"Now this," she says, "is my favorite room."
Little, the nutritionist for the Whole Foods on Pearl Street, appreciates the meat and seafood counters, too.
The bakery? She's a fan.
But the broad area packed with colorful displays of kale and carrots and apples is where she does most of her food
Scattered throughout some stores now, including the one on Pearl Street in Boulder, are "ANDI" scores displayed above
different foods. Little leads tours of her store, tutoring people in how to navigate the aisles based on ANDI scores.
ANDI stands for Aggregate Nutrient Density Index. Developed by Fuhran, it shows the nutrient-richness of different
foods. Nutrients include vitamins, minerals, phytochemicals and antioxidants.
Mustard greens, kale, watercress, turnip greens and collard greens contain more phytochemicals than any other
vegetables, and achieve the highest score - 1,000. At a score of 554, radishes perform well, and at 420, so do red
Hot dogs? They get an 8. Cola? 0.5.
Nutritarians try to eat as much nutrient-dense food as possible and walk away from the poor-performing stuff.
Just six months ago, Robin Smith's diet wallowed among the foods scoring toward the bottom of the scale (like cream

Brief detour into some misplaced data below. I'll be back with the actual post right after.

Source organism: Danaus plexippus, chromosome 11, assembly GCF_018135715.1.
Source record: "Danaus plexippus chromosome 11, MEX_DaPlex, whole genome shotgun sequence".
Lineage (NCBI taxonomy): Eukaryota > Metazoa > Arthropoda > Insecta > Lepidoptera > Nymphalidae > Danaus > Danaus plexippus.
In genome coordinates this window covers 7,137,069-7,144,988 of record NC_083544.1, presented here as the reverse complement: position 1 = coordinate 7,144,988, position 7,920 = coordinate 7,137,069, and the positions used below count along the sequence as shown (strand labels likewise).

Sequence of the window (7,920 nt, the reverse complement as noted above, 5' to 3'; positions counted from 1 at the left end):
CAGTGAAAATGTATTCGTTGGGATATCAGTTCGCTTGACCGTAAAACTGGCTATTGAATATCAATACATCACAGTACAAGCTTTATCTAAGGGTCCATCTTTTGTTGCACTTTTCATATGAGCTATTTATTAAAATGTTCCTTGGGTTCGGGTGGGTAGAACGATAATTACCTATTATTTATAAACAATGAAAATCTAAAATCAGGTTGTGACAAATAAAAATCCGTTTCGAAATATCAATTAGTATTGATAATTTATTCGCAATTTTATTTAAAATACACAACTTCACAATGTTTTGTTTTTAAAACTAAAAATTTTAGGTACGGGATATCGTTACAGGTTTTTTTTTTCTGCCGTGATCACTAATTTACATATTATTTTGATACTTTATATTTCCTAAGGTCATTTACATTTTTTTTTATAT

cheese, which garners only 5 points).
The Colorado Springs employment consultant was obese - at least 70 pounds overweight, she said. Pork chops, 5-pound
blocks of cheddar cheese, and sacks of bagels filled her Costco shopping cart.
Vegetables? They swam around in the canned soup she would use to make chicken pot pie. They would sit in the
refrigerator and turn slimy. They would make appearances in small salads, and Smith, her husband and two children
would just pick at the little plates.
Immediately after Valentine's Day this year, she and her husband began eating the nutritarian way. So far she has
lost 35 pounds. Her cholesterol dropped 75 points and her blood pressure now is excellent.
She had tried many, many diets over the years, she said. None of them worked. This one seems different.
"I feel like a fog has lifted from my brain," she said. "I'm thinking more clearly. I'm accomplishing more. I have
more energy. I feel like I've gone back to the age of 25, back when anything seemed possible."
Before embarking on her new approach to eating, Smith had never bought a head of kale, or cleaned a leek. In general, she said she "turned up her nose" at vegetables. When friends would appear eating salads, she would scoff and say, "Oh, please. Have a rib."
Now she doesn't eat meat or dairy, but she is experimenting with fish. And for the first time in her life, vegetables
and fruits excite her. She cannot wait for the summer, when farmers markets burgeon. She even paid to become a member
of a farm that will deliver fresh vegetables and fruits to her home every week.
At first, shopping was confusing and more expensive. But now that the diet has become routine, she has streamlined
her shopping, and her weekly food bills are cheaper than before.
"I can see living like this for the rest of my life," she said. "I've never thought that way about any weight-loss
"I want to be 83 years old taking my grandkids on hikes."